The Internet is Not a Territory

In 2003 when Apple announced the launch of iTunes, I was in the audience in Cupertino as an independent content provider. It had been many rough years leading up to this.

For years record labels, artists and distributors had been arguing the following points:

John said ” Its money for nothing, Ruth. No one will ever sell much music through the internet.”  (True enough!)
Mark said, ” We aren’t selling on the internet. We should sell there any way we can.”
Jay said, ” Our agreement says we can license music in other territories. This clearly is another territory.  ”

In my search for understanding I turned to my attorney, Marc Greenberg. He said, “No one understands what is going to happen on the internet in terms of intellectual property. But in the eyes of the law, the internet is clearly not a territory. There is no physical space you can go to. It is not like they are planning to sell music on Mars. This is legally, a new format, a delivery system.  While it is going to be hard to understand and control it is clearly not a territory.”

This clarified two huge issues for me. As a music distributor, this tested my ability to stay in business as new delivery systems evolved. Secondly, by what model were artists going to retain ownership of statutory songwriter and performance rights in the long term? As I write this today, I can confidently say that the answer to both of those issues remains mired in the missing link that the music industry has done everything in its power to resist and find new models.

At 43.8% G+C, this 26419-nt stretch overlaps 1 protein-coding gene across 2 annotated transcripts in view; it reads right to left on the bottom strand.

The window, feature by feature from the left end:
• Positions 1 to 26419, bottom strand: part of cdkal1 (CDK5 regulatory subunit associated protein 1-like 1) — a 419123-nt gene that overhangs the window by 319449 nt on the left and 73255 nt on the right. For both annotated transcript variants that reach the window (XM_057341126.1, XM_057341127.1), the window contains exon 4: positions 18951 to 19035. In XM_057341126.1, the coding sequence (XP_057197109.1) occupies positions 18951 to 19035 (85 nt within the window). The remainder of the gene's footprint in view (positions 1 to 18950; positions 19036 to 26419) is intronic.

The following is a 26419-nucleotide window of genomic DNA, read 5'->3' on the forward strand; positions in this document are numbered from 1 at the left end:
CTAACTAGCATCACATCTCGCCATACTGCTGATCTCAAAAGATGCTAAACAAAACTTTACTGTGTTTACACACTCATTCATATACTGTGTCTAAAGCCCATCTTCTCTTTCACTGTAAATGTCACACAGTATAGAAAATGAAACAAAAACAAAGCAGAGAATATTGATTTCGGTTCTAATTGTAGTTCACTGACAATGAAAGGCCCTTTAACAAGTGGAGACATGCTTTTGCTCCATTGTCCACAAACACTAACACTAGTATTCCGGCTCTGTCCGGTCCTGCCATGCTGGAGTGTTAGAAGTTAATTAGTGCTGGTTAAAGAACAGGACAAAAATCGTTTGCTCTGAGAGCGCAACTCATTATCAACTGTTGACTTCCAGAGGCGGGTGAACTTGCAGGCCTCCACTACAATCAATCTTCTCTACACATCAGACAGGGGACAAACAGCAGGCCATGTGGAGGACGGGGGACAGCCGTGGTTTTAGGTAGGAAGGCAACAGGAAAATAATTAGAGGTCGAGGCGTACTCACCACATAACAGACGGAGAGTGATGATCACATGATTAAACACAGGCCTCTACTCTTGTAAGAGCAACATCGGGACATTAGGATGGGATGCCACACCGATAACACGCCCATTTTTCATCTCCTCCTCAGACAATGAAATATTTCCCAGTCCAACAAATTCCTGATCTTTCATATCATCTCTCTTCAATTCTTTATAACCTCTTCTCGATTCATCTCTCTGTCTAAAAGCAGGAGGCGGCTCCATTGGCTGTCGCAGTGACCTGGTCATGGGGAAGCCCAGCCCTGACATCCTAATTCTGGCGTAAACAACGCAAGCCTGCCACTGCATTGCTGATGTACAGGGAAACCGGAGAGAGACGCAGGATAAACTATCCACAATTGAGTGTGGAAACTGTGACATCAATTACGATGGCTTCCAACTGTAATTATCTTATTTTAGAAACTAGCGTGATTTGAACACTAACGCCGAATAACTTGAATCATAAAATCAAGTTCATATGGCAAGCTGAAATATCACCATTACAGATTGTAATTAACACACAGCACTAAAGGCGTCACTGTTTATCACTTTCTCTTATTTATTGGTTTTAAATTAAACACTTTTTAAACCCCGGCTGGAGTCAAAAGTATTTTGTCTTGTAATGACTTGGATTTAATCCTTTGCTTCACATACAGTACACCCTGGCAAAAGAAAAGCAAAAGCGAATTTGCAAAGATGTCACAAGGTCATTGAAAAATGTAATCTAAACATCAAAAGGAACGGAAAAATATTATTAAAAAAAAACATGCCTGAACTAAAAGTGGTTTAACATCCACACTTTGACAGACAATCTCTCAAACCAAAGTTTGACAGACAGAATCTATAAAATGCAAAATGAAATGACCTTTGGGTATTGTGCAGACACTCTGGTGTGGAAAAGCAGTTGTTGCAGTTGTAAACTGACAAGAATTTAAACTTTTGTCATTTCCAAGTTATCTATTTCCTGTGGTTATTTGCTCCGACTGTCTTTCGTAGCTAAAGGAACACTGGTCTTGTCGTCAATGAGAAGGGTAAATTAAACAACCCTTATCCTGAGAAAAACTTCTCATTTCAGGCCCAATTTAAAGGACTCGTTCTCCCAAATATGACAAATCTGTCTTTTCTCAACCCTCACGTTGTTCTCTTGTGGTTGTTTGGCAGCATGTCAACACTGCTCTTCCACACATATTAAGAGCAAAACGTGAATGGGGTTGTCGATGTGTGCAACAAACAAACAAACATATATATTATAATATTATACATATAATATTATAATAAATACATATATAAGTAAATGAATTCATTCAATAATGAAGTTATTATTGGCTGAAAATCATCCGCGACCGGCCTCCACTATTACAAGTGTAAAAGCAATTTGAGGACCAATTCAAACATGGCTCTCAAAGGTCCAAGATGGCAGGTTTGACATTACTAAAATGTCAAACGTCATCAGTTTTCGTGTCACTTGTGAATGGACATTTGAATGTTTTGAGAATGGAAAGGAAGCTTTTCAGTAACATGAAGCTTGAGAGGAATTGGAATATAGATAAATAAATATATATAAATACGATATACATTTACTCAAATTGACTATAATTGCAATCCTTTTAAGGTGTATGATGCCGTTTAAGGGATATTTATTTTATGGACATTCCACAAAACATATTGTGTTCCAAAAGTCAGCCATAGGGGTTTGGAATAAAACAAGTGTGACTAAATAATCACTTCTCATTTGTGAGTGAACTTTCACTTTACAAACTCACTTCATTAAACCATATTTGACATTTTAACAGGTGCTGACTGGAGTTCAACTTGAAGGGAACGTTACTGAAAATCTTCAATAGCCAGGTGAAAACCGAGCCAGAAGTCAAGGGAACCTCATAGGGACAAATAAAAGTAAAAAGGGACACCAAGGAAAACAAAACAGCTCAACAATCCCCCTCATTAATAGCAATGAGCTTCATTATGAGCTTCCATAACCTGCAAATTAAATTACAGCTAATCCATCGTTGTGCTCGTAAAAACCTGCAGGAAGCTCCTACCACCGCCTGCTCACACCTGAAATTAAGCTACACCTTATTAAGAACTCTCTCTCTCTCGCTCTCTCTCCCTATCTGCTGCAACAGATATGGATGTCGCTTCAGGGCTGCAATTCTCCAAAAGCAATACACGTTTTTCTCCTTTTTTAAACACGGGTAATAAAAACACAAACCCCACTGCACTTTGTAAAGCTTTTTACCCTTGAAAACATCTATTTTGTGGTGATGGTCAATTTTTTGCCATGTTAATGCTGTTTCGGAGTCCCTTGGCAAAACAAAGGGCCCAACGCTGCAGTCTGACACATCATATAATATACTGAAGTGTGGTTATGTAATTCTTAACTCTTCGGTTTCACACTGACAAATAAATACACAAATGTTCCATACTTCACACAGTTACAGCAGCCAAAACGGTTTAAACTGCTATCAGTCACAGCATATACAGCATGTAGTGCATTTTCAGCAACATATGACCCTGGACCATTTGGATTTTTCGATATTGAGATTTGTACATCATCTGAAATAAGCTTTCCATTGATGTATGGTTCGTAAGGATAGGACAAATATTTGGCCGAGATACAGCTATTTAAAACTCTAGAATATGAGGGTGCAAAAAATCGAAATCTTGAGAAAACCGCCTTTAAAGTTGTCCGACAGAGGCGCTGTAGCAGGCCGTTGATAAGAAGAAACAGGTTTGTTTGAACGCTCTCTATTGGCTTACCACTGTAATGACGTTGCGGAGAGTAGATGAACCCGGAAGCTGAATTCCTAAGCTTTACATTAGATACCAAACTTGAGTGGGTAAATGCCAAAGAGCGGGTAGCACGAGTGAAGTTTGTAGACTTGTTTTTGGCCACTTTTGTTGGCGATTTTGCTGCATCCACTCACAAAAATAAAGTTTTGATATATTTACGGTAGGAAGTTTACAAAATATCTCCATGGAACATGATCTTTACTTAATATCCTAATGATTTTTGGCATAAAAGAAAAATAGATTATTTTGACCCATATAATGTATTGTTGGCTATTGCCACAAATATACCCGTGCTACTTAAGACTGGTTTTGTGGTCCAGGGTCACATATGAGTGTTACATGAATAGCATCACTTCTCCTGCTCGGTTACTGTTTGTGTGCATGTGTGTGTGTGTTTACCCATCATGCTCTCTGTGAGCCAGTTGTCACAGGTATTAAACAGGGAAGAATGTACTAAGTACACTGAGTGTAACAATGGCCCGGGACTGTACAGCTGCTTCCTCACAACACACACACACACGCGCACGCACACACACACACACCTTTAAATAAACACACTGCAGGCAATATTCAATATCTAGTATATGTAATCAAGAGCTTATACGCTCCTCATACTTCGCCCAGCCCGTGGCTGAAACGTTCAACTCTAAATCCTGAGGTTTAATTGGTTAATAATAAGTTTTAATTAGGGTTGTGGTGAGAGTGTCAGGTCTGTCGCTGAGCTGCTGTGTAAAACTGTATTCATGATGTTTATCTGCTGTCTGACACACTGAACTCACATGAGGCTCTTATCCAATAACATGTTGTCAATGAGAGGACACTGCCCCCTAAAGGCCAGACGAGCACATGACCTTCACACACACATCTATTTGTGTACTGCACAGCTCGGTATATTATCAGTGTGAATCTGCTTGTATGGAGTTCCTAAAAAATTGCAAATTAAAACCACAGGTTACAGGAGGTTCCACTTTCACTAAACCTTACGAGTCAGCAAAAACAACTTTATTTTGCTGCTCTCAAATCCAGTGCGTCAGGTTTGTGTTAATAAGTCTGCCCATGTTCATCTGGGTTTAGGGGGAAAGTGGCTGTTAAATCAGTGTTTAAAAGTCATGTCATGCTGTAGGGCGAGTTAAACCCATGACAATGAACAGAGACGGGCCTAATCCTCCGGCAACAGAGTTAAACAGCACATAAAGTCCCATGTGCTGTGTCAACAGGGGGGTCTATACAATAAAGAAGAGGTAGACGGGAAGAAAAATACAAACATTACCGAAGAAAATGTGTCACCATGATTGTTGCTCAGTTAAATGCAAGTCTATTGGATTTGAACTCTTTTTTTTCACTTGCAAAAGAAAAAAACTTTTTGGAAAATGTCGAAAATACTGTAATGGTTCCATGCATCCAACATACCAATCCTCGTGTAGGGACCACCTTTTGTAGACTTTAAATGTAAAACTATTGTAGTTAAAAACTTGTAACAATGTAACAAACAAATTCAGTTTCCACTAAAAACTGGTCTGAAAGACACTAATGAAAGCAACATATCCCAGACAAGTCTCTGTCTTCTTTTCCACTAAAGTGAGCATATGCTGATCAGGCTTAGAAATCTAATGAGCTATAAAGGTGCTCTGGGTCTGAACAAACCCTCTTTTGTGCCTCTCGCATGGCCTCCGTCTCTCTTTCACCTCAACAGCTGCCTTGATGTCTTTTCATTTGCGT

Apple temporarily helped maintain the advantages and liabilities of ownership and kept quite a few record labels in business. But Apple is not a music company its a computer company. The jury is still out in terms of a long-term solution for delivery of intellectual content while retaining the artist’s rights.

Recently I reconnected with my attorney, Marc Greenberg. He was now the Dean of Intellectual Property at Golden Gate University of Law.  I asked him casually, “ When will the law catch up to technology?” His answer was illuminating. It started with, “If you think the music industry is interesting, you should hear about the gaming industry, cloud computing, avatars and internet business communications.”

That was when I asked him to come to The Holbrook Hotel on Nov. 13 to give that exact presentation. If you are interested in how this story impacts your business or in fact your life in other ways, join me- The Alternative Board, the ERC and the Nevada County Bar Association for lunch.

Reserve your seat now.

Ruth Schwartz

Ruth Schwartz is the author of "The Key to the Golden Handcuffs". She is a high performance business consultant and leadership coach. Connect with Ruth to participate in the conversation. Google+, Facebook, Twitter, YouTube .